Citation: Journal of Intellectual Disabilities
      PubDate: 2022-05-11T02:29:16Z
      DOI: 10.1177/17446295221096930
       
  • Quality of life of Brazilian families who have children with Williams
           syndrome

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      Authors: Rafaela Catelan Martins Pereira, Aline Apis, Thamires Rosa dos Santos, Lucimar Retto da Silva de Avó, Rui Fernando Pilotto, Carla Maria Ramos Germano, Débora Gusmão Melo
      Abstract: Journal of Intellectual Disabilities, Ahead of Print.
      This cross-sectional and descriptive study examined the family quality of life (FQoL) among 72 Brazilian families who have children with Williams syndrome, a rare genetic disorder in which most individuals have an intellectual disability, usually mild. Data were collected using sociodemographic and clinical data forms and the Beach Center FQoL Scale. The overall FQoL score was 3.90 ± 0.45, below the limit of four points considered satisfactory. Families felt more satisfied with the family interaction (4.11 ± 0.57), parenting (4.07 ± 0.42), and disability-related support (3.94 ± 0.62) domains, and less satisfied with the family’s emotional (3.49 ± 0.73) and physical/material well-being (3.73 ± 0.74) domains. Paternal education, children’s cardiopathy and autonomy in activities of daily living explained 24.5% of the variance in the overall FQoL. Measures are necessary to improve the emotional and physical/material well-being of families to reduce the family burden. Monitoring the child’s cardiac condition and promoting independence in activities of daily living are also the main procedures.
      Citation: Journal of Intellectual Disabilities
      PubDate: 2022-05-11T02:13:13Z
      DOI: 10.1177/17446295221079583
       
  • Support needs of older people with intellectual disabilities: An
           exploratory study among psychologists in the Netherlands

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      Authors: Marloes Thalen, Wietske MWJ van Oorsouw, Karin M Volkers, Petri JCM Embregts
      Abstract: Journal of Intellectual Disabilities, Ahead of Print.
      Background: Information regarding the common-daily support needs of older people with intellectual disabilities remains scarce, despite the necessity of such knowledge to the provision of adequate support. This exploratory study aims to identify the most important support needs. Method: A mixed-method design was conducted, in which 11 semi-structured interviews were held with psychologists to gain insight into the support needs of older people with intellectual disabilities. Results: The data provide an overview of the support needs of older people with intellectual disabilities in all quality-of-life (QoL) domains. Physical well-being, emotional well-being, interpersonal relationships and self-determination were identified as the most important domains for older people with intellectual disabilities. Conclusions: The findings of this study may guide the development of a specific training for support staff and constitute a valuable contribution to raising awareness among support staff concerning the broad range of support needs existing among older people with intellectual disabilities.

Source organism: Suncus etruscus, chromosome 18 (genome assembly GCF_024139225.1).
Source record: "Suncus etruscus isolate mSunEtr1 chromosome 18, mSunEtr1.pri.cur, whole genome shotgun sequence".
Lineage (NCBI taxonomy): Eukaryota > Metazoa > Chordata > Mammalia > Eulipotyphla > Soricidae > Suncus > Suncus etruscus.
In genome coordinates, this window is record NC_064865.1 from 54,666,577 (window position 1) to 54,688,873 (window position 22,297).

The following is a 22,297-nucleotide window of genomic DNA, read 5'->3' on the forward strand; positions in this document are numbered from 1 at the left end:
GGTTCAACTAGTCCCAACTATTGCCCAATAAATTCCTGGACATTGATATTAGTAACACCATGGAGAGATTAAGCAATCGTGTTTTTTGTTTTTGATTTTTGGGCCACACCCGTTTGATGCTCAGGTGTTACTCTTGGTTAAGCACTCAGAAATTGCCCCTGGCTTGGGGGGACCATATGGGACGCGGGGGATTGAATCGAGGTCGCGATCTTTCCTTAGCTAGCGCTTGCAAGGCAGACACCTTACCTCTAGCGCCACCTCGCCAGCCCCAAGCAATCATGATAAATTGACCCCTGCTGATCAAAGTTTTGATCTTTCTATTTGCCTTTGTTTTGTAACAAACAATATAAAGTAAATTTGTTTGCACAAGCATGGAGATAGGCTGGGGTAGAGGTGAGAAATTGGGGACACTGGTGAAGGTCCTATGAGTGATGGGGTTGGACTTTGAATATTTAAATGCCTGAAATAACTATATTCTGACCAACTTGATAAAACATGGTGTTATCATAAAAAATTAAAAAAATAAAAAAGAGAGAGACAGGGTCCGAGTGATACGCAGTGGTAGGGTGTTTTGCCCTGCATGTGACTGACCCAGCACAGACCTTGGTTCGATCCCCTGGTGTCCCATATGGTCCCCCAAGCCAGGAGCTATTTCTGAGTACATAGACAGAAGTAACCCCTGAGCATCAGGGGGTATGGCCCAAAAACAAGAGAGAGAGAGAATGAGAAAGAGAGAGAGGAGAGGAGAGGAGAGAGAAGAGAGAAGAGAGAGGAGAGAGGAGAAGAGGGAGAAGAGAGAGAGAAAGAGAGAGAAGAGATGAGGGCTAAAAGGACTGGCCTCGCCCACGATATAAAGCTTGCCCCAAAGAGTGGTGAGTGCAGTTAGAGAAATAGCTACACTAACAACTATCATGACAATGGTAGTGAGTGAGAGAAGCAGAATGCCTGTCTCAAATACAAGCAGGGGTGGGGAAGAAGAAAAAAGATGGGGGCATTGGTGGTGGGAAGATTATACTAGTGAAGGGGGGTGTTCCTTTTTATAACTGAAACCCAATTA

Citation: Journal of Intellectual Disabilities
      PubDate: 2022-05-09T07:24:39Z
      DOI: 10.1177/17446295211062399
       
  • Post-high school outcomes of students with autism spectrum disorder and
           students with intellectual disability: Utilizing predictive analytics and
           state data for decision making

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      Authors: Scott H Yamamoto, Charlotte Y Alverson
      Abstract: Journal of Intellectual Disabilities, Ahead of Print.
      This study analyzed the post-high school outcomes of exited high-school students with intellectual disability and autism spectrum disorder from a southwestern U.S. state. A predictive analytics approach was used to analyze these students’ post-high school outcomes data, which every state is required to collect each year under U.S. special-education law. Data modeling was conducted with machine learning and logistic regression, which produced two main findings. One, the strongest significant predictors were (a) students spending at least 80% of their instructional days in general education settings and (b) graduating from high school. Two, machine learning models were consistently more accurate in predicting post-high school education or employment than were multilevel logistic regression models. This study concluded with the limitations of the data and predictive-analytic models, and the implications for researchers and state and local education professionals to utilize predictive analytics and state-level post-high school outcomes data for decision making.
      Citation: Journal of Intellectual Disabilities
      PubDate: 2022-05-09T07:01:01Z
      DOI: 10.1177/17446295221100039
       
  • (Extra) ordinary parenting: Parents of children with disabilities in the
           context of disability stigma and pride

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      Authors: Jakub Niedbalski
      Abstract: Journal of Intellectual Disabilities, Ahead of Print.
      Introduction/backgroundThe research focuses primarily on how parents construct images of themselves and their children that diverge from the narrative of disability as a life tragedy and focus on emphasizing dignity and self-esteem.MethodsThe research was qualitative. A technique of an unstructured interview conducted with parents of people with intellectual disabilities was used to collect data. The analysis and interpretation were based on the procedures of the grounded theory.Results and conclusionParents talk about their children as a source of pride, pointing to positive social experiences, social relationships and interactions in the public sphere. At the same time, parents emphasized the painful and exhausting experience of dealing with various types of institutions, thus highlighting the negative role of stigma in their lives and those of their children. Parents resisted framing their children’s 'deficits' and their own lives in terms of mere tragedy or misfortune.